The Big Stink: US Fish and Wildlife Halt Illegal Mangrove Poisoning on Hawaii’s Big Island

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HILO- There’s a new smell in the air at the popular Pohoiki surfing and swimming beach, at Isaac Hale Beach Park on the Puna coast. It’s the stench of rotting mangroves, recent victims of illegal poisoning by the group Malama o Puna.

The 2-3 acre mangrove forest at Pohoiki, along with other small mangrove habitats on the Big Island, have been the subject of an herbicide experiment designed to study the cost effectiveness of eradicating mangroves by poisoning them and leaving them to rot, as opposed to the more expensive method of hand removal.


The experiment was funded by the Hawaii Tourism Authority and the US Fish and Wildlife. All the mangroves on the Big Island were to be poisoned and eradicated. Without public comment or awareness of the plan, Malama o Puna stealthily attacked mangroves throughout the Big Island. They were half way through poisoning Pohoiki’s mangroves when citizens caught wind of the project and began to make a stink.

Complaints from the Good Shepherd Foundation and the ad hoc group Save the Mangroves caused Fish and Wildlife to stop the work. There had been no environmental assessment (EA) or review by the Environmental Protection Agency (EPA) for this project, making this an illegal poisoning of our shoreline conservation land. It may also be a violation of the Clean Water Act and the Endangered Species Act.

According to Hawaii Revised Statute (HRS) 343, an EA is required when state or county funds or land is used, and when the proposed action is on conservation or shoreline land. An EA would also be required under the National Environmental Policy Act (NEPA). Since this also involved Federal money, there should have been both a Federal as well as a state EA.

Armed with herbicide donated by chemical giants BASF and Monsanto, Malama o Puna was given a nod and a wink and a green light from its “partners” at the Big Island Invasive Species Committee (BIISC) to go ahead with the poisoning.

BIISC is a cartel of government and private exterminators. It includes individuals at the US Forest Service, US Fish and Wildlife, US Geologic Survey, Hawaii Volcanoes National Park, Hawaii Department of Land and Natural Resources, Hawaii Department of Agriculture, University of Hawaii CTAHR, Hawaii County, the Nature Conservancy, Kamehameha Schools, Office of Hawaiian Affairs, and Malama o Puna.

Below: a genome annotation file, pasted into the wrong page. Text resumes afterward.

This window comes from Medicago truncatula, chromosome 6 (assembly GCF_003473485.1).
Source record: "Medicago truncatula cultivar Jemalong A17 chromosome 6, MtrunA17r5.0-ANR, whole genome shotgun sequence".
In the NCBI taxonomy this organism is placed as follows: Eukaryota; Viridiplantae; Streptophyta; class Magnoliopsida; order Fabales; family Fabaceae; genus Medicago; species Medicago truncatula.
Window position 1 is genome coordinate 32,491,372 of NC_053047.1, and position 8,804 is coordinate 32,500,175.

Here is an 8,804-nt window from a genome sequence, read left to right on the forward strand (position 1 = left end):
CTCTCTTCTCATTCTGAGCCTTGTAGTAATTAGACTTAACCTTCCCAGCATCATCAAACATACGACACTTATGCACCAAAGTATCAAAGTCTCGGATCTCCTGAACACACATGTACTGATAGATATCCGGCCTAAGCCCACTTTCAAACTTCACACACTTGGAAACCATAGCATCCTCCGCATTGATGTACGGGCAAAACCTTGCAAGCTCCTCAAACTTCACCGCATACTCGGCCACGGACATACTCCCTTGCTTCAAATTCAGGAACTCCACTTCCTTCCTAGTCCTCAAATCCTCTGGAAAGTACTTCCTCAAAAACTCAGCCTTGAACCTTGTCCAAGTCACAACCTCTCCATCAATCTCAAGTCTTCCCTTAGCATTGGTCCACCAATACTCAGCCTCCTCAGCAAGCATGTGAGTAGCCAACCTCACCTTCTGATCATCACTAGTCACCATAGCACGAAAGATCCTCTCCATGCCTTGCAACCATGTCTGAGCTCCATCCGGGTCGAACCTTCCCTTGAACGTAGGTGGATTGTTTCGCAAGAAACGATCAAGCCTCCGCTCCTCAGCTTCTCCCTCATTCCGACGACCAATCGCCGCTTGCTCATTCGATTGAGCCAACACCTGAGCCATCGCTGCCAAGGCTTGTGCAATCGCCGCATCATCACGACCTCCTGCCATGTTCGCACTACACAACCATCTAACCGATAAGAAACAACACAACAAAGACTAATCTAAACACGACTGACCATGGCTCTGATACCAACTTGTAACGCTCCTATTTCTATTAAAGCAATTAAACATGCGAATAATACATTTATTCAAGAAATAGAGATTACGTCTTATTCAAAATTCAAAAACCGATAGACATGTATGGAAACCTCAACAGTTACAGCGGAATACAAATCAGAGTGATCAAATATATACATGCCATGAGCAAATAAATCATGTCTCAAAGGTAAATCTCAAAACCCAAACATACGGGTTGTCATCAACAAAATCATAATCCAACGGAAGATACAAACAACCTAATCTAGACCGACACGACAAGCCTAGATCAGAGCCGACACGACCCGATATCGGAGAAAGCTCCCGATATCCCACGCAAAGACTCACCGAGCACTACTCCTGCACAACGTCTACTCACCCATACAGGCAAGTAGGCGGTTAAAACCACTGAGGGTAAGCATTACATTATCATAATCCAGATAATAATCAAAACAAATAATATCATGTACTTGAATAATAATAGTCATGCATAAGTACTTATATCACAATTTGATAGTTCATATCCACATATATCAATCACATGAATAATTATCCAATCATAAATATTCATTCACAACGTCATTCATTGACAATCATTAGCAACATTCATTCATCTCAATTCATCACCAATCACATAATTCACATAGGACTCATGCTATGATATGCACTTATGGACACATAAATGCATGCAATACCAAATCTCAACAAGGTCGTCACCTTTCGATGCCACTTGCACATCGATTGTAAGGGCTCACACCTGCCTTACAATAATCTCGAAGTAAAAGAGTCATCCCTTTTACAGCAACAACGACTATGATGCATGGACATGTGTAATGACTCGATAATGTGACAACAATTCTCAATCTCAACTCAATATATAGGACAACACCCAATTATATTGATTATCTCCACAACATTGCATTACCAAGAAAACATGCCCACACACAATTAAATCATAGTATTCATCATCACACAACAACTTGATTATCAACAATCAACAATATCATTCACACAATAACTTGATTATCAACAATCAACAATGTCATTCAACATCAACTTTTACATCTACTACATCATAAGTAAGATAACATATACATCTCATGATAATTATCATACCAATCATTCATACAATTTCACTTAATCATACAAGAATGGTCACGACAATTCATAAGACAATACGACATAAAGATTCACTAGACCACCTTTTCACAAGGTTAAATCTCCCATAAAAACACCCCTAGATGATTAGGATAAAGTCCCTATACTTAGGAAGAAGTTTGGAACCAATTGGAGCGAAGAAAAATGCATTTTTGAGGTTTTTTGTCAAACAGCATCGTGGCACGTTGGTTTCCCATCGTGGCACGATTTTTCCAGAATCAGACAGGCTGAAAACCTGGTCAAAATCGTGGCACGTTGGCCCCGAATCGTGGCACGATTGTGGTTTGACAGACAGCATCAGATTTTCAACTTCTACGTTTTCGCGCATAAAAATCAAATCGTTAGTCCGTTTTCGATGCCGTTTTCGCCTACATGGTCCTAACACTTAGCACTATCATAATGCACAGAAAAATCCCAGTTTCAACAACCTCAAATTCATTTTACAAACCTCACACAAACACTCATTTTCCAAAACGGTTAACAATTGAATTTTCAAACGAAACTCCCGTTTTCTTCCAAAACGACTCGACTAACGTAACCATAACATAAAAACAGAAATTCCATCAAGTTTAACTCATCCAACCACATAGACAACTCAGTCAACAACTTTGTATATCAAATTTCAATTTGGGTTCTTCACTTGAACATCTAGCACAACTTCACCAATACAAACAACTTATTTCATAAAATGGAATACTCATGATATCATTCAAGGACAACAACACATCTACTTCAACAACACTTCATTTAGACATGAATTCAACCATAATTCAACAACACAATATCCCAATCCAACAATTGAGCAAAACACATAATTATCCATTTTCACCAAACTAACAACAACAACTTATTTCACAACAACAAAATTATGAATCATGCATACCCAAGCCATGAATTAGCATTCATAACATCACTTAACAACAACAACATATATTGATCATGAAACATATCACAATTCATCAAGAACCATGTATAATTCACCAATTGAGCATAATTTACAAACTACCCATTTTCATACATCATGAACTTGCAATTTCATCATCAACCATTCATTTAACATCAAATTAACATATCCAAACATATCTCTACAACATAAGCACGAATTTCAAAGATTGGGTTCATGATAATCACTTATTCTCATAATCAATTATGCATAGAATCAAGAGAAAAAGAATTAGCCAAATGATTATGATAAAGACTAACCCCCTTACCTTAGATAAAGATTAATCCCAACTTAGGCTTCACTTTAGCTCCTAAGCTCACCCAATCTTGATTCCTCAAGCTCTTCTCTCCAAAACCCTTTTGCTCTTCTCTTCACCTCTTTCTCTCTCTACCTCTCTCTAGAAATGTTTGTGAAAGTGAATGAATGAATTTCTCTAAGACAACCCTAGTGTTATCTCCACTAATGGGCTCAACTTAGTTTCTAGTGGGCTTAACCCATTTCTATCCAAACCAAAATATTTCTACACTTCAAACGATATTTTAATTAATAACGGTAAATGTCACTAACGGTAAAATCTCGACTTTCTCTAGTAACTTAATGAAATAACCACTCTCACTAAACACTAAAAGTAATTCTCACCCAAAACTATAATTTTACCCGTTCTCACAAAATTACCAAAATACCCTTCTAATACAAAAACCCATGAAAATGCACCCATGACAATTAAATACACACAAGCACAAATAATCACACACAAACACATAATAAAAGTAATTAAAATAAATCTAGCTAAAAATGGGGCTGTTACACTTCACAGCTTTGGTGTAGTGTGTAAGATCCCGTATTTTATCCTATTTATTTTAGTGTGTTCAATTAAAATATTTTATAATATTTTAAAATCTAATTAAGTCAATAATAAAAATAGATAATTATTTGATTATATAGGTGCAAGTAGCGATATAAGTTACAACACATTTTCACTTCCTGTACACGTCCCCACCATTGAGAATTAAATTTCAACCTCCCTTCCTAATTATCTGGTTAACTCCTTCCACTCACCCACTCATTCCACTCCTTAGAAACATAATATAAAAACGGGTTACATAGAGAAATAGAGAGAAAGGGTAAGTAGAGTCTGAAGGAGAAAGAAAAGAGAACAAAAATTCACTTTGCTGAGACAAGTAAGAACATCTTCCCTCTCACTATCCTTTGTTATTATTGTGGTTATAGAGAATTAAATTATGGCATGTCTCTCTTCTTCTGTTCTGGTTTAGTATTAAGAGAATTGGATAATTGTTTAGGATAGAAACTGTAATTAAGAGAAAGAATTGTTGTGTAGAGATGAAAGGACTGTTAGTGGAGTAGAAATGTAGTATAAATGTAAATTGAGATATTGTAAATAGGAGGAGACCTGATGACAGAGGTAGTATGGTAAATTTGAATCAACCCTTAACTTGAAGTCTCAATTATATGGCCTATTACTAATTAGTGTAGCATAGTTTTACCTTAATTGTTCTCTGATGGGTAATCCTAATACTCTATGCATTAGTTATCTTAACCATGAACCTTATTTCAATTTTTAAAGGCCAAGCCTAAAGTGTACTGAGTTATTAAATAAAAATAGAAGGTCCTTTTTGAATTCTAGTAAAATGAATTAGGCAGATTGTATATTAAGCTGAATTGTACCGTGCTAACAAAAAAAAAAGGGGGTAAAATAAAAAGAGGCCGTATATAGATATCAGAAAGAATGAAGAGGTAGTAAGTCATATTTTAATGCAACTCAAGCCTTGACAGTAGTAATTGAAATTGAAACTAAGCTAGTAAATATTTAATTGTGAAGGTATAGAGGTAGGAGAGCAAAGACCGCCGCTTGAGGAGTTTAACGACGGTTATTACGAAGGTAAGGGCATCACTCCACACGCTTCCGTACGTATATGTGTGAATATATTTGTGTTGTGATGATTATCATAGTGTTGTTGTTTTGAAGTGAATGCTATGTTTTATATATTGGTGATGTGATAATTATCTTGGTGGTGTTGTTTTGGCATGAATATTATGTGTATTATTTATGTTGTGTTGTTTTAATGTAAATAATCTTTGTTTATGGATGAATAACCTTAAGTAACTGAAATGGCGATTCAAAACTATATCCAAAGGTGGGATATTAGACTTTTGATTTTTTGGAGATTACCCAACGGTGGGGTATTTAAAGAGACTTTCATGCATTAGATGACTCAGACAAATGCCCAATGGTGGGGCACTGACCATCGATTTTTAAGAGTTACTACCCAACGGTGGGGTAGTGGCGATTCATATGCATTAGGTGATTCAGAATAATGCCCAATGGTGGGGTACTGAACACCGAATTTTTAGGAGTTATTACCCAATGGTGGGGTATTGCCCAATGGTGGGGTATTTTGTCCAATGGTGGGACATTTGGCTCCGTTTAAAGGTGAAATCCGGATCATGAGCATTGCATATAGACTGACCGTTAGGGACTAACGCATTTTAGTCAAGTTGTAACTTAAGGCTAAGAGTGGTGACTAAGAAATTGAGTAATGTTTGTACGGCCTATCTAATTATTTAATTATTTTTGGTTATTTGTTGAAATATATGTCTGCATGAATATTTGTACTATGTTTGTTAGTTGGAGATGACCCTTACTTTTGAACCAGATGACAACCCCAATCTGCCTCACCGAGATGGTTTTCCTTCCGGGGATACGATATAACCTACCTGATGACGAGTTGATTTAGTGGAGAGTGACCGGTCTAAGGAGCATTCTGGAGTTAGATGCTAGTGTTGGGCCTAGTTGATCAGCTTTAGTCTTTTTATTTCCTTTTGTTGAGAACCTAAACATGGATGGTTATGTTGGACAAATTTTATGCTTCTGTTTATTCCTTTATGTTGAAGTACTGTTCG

Malama o Puna received a grant from its partner, Fish and Wildlife, and an SMA minor permit from its partner, Hawaii County. It had its application license for using the herbicide granted by its partner, the Hawaii Department of Agriculture. And the Department of Land and Natural Resources, another partner, looked the other way as the conservation shoreline it was supposed to protect was poisoned.

No public comments were taken, since an SMA minor permit does not require public notification. Clearly, BIISC cartel members did not want anyone getting wise to what was happening.

There was a time when environmentalists fought chemical companies to prevent shorelines from being polluted with poisons. Now, “environmentalists” partner with chemical companies to poison the shorelines. And the government agencies that should protect us from this are also partners, destroying the checks and balances that are needed for protecting the environment.

Mangroves are appreciated worldwide for their benefits of shorelines protection, support of coral reefs, water purification services, and habitat creation for small fish and other marine life. Hawaii’s mangroves were brought over 100 years ago to protect the shoreline, and studies have shown they increase local species richness and biodiversity.

Now, however, the poisoned and rotting mangroves are a source of pollution and stench, creating a public health and environmental hazard. Bathers at Pohoiki will be at risk from this pollution, which is a liability for the state and Federal agencies that partnered in the project, as well as for Malama o Puna.

Something is rotten in Hawaii, and it’s not just the mangroves.

‘Sydney Ross Singer is the Director of the Good Shepherd Foundation. Reach him at’